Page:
Triple clamp in the vise about to start the second CNC operation of three

After op two

Finished triple clamps

Caliper mount/dropout with Avid caliper on titanium tubing

I cranked out a few more parts on CNC mill while I was at it.

Plotting the tool paths for the custom stem

Making chips!

One side done

Finished stem and cap

Once all the critical parts were made, the bike was test assembled. Everything was looking good, and it was now time to get to work on the frame.

Test assembled front forks
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Stem detail
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The whole shebang
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Wheel, hub and dropout detail
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Before I got to the frame, I decided to add to the functionality of the bike and balance it out visually by building a custom rack for the back of the bike. I machined a pair of rails and designed a water-jet cut titanium plate that bolted to the rails.

Moving onto more traditional custom methods, I cut some steel panels and gussets to add some more curves and strength to the frame. Toby from Toby's Cycle Works brazed these into place for me and I went to work smoothing and finishing the fillets to get the frame ready for powder-coating.

The main panel after more than a few hours of sanding, grinding and filling. I used a product called All-Metal to fill up the pinholes and smooth out the fillet. It was on recommendation from a web page I found, saying it makes a good filler for powder coating. Guess what? It didn’t work. The All-Metal couldn’t take the heat, so it was sandblasted out and I ended up using JB Weld as filler – which was quite a bit more trouble to use (mostly due to its 16 hour set-up time), but could take the heat easily.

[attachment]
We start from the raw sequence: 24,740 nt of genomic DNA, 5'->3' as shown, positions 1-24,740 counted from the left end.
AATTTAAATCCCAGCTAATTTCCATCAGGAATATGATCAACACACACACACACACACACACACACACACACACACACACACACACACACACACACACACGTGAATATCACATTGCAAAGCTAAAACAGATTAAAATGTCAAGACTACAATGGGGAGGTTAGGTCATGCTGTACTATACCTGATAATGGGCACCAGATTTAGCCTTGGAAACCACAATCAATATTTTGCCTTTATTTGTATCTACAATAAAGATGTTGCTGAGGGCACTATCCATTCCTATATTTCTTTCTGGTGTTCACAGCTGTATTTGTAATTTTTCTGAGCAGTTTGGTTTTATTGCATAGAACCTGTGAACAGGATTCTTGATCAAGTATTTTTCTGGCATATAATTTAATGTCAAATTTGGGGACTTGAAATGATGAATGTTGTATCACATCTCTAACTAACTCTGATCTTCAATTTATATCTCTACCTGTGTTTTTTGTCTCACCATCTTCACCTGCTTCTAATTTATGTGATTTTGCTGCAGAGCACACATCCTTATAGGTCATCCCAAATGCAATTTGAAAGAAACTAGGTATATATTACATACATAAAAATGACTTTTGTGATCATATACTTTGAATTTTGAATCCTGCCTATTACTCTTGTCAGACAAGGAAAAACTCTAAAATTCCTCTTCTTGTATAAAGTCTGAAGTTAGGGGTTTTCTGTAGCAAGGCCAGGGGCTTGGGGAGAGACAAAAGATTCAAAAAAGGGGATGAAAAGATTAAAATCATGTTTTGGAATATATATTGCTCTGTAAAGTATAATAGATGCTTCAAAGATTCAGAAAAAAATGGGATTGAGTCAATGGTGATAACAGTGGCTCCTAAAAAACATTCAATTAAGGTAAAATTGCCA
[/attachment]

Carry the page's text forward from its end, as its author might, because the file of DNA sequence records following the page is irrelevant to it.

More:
CNC'd rack rails

Main filler panel

Rear filler panel

Smoooth fillets

At this point I dropped off all the aluminum parts to get anodized black. Although the raw machined finish looked impressive, it was a bit too showy for this application, and the color scheme dictated that they be blacked out. While I was getting the 1/4" titanium rack water-jet cut, I also had the rack stays cut out of a thinner 6-4 titanium along with some “East Van” crosses (a symbol of my notoriously bad neighbourhood) cut for use as a head tube badge.

Although I got the frame back from the powder-coaters on time, the anodizers kept giving me the old “it’ll be ready tomorrow” routine and things were looking grim for finishing the bike for her birthday. But luck had it and I picked up the anodized parts on June 10th at 1pm and got to work bolting everything together.

I managed to finish the bike at around 5:30 and she got it on her birthday and everyone was happy. She knew she was getting a bike, but didn't realize the extent to which I went in the creation of her new ride. I am totally happy with how it turned out and she loves it, so chalk this up as another successful project. I only wish working on my Datsun was this fun and rewarding.

Disc brake detail
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Opposite hub detail
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Head tube badge detail
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Rear rack and rails
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Rack Detail
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Finished bike